In many sectors, you’ll need to forecast values. For example, working in sales, you may forecast how many sales you’ll have in a given month. In order to evaluate how well your predicted values performed, it’s essential to have a way to evaluate performance. One of these error statistics is the mean absolute percentage error. In this tutorial, **you’ll learn how to calculate the mean absolute percentage error (MAPE) in Excel**.

By the end of this tutorial, you’ll have learned the following:

- How to calculate the mean absolute percentage error (Excel) in Excel
- What the mean absolute percentage error is
- Notes to keep in mind when using the mean absolute percentage error

## Understanding the Mean Absolute Percentage Error (MAPE)

### What is the mean absolute percentage error (MAPE)?

The mean absolute percentage error measures how accurate a model is by calculating the average absolute percentage error. One of the main benefits of MAPE is that it is very easy to understand, even for non-technical users. The mean absolute percentage error represents, on average, how far away as a percentage a predicted value was its true value.

The MAPE is quite simple to understand because it’s expressed as a percentage. This means that it doesn’t depend on understanding the units being used. For example, a MAPE of 3% indicates that, on average, the model’s predictions were off by 3% in either direction.

**The smaller the mean absolute percentage error, the better**. As you’ll learn in a following section, there is no universal standard for what makes a good or bad MAPE.

Let’s take a look at how the mean absolute percentage error is calculated:

`MAPE = (1/n) * Σ(| actual – forecast | / | actual |) * 100`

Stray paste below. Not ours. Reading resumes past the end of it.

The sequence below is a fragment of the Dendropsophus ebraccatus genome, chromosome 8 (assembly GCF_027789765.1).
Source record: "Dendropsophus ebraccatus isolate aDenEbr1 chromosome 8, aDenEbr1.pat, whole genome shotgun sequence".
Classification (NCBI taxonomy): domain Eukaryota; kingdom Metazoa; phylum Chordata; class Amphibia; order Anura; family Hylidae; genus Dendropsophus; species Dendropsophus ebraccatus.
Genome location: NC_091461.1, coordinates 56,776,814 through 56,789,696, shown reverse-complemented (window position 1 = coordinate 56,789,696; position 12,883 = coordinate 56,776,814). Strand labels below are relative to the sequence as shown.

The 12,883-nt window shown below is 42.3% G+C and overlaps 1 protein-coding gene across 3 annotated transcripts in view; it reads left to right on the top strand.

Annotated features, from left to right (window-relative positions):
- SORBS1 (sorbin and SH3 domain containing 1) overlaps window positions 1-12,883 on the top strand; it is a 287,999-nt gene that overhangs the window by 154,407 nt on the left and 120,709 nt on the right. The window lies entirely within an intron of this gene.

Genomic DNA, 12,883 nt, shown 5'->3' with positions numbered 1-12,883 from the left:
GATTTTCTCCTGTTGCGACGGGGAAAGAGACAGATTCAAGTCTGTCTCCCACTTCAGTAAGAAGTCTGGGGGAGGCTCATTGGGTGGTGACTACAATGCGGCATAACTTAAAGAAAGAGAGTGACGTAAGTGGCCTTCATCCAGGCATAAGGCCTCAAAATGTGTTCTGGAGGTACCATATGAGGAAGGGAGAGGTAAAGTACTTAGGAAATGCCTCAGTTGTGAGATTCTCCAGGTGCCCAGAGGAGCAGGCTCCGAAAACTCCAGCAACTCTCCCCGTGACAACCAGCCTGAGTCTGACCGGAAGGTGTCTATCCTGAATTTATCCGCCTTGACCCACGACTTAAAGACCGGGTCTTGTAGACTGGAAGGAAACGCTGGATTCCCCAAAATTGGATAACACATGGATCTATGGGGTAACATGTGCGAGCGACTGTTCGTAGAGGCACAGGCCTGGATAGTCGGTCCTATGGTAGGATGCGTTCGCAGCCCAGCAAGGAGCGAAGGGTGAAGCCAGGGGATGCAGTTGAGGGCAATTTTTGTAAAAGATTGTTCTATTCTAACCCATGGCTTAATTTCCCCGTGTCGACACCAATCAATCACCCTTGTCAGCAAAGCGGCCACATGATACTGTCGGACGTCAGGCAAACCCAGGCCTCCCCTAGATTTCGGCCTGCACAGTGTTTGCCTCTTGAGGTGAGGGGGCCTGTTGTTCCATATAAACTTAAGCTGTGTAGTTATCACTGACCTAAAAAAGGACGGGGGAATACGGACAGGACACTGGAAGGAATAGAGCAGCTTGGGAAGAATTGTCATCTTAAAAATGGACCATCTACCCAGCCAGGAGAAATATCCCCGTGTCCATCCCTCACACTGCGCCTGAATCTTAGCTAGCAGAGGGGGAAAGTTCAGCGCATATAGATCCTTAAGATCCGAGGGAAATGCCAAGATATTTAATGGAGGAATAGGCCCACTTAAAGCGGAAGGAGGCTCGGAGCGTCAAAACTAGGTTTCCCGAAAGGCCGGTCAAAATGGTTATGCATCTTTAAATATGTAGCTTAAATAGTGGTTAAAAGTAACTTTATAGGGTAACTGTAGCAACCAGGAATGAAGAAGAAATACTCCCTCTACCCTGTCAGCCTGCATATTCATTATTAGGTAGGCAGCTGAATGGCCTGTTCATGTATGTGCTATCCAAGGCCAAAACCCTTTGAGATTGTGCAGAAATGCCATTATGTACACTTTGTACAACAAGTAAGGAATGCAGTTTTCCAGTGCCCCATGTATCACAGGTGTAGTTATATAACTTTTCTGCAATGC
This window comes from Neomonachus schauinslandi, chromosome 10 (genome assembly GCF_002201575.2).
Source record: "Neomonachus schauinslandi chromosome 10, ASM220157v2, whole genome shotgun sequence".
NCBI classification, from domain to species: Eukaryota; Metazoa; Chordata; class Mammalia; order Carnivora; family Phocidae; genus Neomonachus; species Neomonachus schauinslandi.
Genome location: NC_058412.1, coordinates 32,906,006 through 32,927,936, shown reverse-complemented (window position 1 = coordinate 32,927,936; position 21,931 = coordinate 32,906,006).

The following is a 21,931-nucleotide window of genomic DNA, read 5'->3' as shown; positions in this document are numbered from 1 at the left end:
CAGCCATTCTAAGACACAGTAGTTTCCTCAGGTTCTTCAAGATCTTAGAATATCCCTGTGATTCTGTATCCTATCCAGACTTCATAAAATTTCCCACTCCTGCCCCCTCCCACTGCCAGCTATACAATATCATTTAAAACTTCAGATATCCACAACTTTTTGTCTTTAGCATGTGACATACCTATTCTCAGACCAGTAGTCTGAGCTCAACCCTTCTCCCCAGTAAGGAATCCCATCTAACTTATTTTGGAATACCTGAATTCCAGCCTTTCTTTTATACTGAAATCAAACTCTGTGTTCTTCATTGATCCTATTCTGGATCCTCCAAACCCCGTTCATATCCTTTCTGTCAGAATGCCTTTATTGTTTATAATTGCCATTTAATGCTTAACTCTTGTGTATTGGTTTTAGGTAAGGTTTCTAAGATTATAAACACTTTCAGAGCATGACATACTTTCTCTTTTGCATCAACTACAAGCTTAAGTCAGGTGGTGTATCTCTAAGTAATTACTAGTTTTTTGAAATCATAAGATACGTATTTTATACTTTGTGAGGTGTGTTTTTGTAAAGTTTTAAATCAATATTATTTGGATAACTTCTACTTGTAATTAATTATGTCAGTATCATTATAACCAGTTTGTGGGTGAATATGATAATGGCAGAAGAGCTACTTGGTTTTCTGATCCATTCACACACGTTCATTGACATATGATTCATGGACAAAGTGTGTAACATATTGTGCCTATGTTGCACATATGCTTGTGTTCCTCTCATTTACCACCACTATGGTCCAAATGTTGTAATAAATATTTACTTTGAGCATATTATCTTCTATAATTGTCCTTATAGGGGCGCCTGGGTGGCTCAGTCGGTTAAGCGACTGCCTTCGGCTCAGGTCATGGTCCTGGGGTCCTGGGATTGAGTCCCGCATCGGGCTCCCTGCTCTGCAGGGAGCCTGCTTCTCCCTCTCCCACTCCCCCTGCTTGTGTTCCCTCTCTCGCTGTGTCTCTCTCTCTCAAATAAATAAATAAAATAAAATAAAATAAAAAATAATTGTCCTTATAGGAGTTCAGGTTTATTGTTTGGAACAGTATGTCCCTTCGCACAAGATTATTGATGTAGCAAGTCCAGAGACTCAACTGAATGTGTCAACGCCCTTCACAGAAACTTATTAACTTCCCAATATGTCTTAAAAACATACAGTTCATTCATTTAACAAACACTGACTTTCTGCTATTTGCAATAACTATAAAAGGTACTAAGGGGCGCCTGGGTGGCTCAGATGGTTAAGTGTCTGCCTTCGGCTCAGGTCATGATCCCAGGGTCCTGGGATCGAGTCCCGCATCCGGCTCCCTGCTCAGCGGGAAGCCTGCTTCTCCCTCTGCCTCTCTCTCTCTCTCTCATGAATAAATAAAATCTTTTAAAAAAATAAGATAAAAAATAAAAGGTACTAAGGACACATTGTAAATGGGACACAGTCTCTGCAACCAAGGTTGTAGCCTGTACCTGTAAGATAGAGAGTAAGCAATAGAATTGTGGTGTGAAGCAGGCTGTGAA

While this may look complicated, don’t worry, we’ll break it down step by step.

Follow the steps below to calculate the mean absolute percentage error:

- Calculate the absolute difference between the actual and forecasted value for every record in your dataset
- Divide the absolute difference by the absolute value of each record
- Multiply these values by 100 to convert them into percentages
- Sum of all of these values
- Divide this number by the number of records in the dataset

See – that wasn’t so bad? While there are a few steps involved in the process, it’s quite simple to do in Excel! Let’s dive into this in the next section.

#### Working with Zero Values

It’s important to note that your actual values should not be equal to zero. This is because you’ll be dividing the error by zero, which is mathematically impossible.

## How to Calculate the Mean Absolute Percentage Error (MAPE) in Excel

While there is no built-in way to calculate the mean absolute percentage error in Excel, it’s a simple task using other built-in functions. Take a look at the easy-to-follow steps below to learn how to calculate the MAPE:

How to Calculate the Mean Absolute Percentage Error in Excel

### Load your forecasted and actual values into two columns in Excel

In the dataset above, we have three columns: the forecasted year, the forecasted value, and the actual value. This will allow us to calculate the MAPE based on 10 observations.

### Calculate the absolute difference between actual and predicted values

Subtract your actual value from the predicted value and convert it to an absolute value using the ABS() function. This should look like: `=ABS(B2-C2)`

. Since we’re calculating the absolute value, it doesn’t matter which value you’re subtracting from the other.